Monday, July 26, 2010

The Ultra-High Price of Arrogance

Recently, if you read the previous post, I was hauled into court. Not as a defendant but on behalf of a defendant. It's an experience I will not forget and have no plans or desire to repeat. However, it's now on my curriculum vitae as life experience. I should quit now since I'm batting a thousand: one win, no losses.

The leadup to the trial baffled me. I expected to be deposed by the other side. I wasn't. The only possible explanation for this unseized opportunity by the other side is arrogance. They thought that they had such a qualified, credible expert witness that they didn't want to give me even the experience and OJT of a deposition before getting me on the stand in court. I'm sure they expected to blow me away like a few dandelion seeds.

They grossly overestimated their own position and grossly underestimated what I knew and could show the jury--and I didn't even get to do a third of it in court.

They were seeking tens of thousands of dollars in damages. They spent several tens of thousands of dollars in getting to the trial. They left without a penny. It was a sad waste of time and money that could have been invested in the businesses on both sides of the conflict.

Lose-lose situation for everybody.

Arrogance. Flat-out arrogance. Well... maybe some ignorance mixed in with it.

Now comes the report of 92K secret U.S. reports on the war in Afghanistan that confirm a similar arrogance and ignorance on the part of our country in this soon-to-be nine-year-old but forgotten war.

It's not news to me, however. I've heard the same thing from a number of guests on Terry Gross' (best interview show in the business IMHO) program "Fresh Air". Two weeks ago at Powell's Books in Portland, Jean and I heard the same in person from author Jere Van Dyk. JVD spent 44 days as a captive of the Taliban. Hence, the title of his book Captive. JVD essentially said:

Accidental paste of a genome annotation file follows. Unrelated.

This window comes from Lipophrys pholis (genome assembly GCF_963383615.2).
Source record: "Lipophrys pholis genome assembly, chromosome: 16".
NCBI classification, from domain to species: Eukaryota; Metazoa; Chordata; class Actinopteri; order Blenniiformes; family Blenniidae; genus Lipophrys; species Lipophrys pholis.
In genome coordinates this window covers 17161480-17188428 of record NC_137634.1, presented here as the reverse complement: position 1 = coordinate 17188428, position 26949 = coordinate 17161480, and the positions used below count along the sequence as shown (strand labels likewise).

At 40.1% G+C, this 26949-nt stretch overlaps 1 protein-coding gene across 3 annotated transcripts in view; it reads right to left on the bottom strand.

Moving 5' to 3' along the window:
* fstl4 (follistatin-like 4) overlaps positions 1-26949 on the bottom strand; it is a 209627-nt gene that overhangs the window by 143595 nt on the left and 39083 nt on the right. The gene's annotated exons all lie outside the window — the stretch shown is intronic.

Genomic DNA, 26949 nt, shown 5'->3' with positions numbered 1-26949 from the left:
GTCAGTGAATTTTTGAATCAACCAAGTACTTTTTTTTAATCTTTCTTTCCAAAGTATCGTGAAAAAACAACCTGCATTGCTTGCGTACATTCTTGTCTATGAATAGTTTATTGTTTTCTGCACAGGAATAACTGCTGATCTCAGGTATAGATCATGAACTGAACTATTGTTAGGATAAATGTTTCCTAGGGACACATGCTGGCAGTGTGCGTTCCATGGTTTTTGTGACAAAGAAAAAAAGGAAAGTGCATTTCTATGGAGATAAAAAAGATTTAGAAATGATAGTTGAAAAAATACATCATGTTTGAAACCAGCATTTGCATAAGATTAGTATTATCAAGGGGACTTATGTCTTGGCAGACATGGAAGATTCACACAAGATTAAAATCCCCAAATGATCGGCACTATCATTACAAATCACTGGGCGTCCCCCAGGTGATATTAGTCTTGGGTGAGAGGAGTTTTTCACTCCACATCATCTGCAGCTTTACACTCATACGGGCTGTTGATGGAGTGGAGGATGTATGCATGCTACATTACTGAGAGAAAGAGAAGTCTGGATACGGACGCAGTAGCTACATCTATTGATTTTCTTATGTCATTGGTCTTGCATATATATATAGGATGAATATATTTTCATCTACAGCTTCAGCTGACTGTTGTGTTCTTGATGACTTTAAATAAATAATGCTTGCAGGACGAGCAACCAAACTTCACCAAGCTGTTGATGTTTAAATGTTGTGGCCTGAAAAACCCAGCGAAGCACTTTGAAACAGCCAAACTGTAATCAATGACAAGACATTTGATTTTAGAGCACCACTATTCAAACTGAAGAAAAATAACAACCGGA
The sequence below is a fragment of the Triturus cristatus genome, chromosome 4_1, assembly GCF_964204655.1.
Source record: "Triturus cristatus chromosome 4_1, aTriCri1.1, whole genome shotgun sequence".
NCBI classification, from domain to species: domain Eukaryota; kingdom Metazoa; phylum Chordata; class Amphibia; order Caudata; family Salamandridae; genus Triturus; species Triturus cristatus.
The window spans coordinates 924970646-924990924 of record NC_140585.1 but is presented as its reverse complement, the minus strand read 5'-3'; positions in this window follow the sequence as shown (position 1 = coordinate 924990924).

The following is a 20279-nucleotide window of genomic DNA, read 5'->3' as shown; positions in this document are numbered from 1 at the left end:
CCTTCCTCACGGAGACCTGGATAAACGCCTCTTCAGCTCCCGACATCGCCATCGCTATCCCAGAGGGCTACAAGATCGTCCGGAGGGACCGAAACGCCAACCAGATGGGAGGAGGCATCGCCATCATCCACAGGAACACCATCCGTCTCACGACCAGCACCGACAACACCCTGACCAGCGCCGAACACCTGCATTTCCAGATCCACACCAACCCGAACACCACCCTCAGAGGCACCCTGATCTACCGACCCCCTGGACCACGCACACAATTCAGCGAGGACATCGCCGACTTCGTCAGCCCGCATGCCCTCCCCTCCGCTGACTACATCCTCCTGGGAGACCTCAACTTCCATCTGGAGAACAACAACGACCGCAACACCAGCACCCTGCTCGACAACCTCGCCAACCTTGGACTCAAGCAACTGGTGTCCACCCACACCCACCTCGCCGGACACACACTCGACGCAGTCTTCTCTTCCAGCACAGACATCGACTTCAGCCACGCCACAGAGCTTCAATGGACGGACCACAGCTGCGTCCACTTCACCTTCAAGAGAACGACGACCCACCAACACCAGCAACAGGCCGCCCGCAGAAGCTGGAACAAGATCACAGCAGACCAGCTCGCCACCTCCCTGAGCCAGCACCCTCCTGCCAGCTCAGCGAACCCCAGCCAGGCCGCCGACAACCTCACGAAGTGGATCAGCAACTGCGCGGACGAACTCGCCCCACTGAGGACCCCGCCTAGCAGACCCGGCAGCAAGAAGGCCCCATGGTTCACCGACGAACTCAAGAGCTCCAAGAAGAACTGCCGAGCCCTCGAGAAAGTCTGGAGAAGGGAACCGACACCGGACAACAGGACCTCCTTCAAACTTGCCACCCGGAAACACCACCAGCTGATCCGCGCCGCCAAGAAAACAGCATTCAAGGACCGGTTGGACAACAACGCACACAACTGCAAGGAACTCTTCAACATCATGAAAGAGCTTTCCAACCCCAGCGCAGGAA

1. The U.S. has bloody poor intelligence.

2. Ethnic and tribal loyalties rule the day and the territory.

3. Afghanistan is the most corrupt "government" on earth.

4. Making any kind of gunny sack purse out of the sow's ear we have made of Afghanistan will take far longer than both the purse strings and the patience/attention span of current Americans will allow.

We can't stay, and we can't leave. It's become a Humpty-Dumpty deal.

How did we get into such a mess in the first place? Well, you'd probably have to waterboard half the Bush Administration to find out. But maybe we should have been waterboarding ourselves before we ever started the mess in the first place.

Van Dyk pointed to the work of Greg Mortenson and the Central Asia Institute in building schools in some of the most impoverished areas of Pakistan and Afghanistan as being the only real way forward.

Now comes the word that even the wives of some of America's top generals have read Mortenson's story in Three Cups of Tea and have asked their spouses essentially this question: Wouldn't this be a better way than bloodshed, drones and loss of life?

If I had to describe Mortenson's way succinctly, it would be with these words: the way of Christ. I challenge you to read his book and disagree with that assessment.
Several years ago in a home community group of young Christians, I asked this question:

Suppose that after 9/11 instead of essentially calling the U.S. to war, President George W. Bush had gone on national television and radio and read the Beatitudes and called the nation to a campaign of education and an end to poverty among our enemies. What would have been the reaction of the country?

A young woman didn't hesitate a second before replying "outrage".

So I guess the Jesus we profess and have at times been willing to kill for is really a fraud and a fake? Or not... I guess we'll never know until we are for once willing to try, to actually follow the way of Christ and the way of the cross.

But we might have to first declare war on our own arrogance. And ignorance.

I think we call that repentance.

Practice resurrection. Create peace. Amen.


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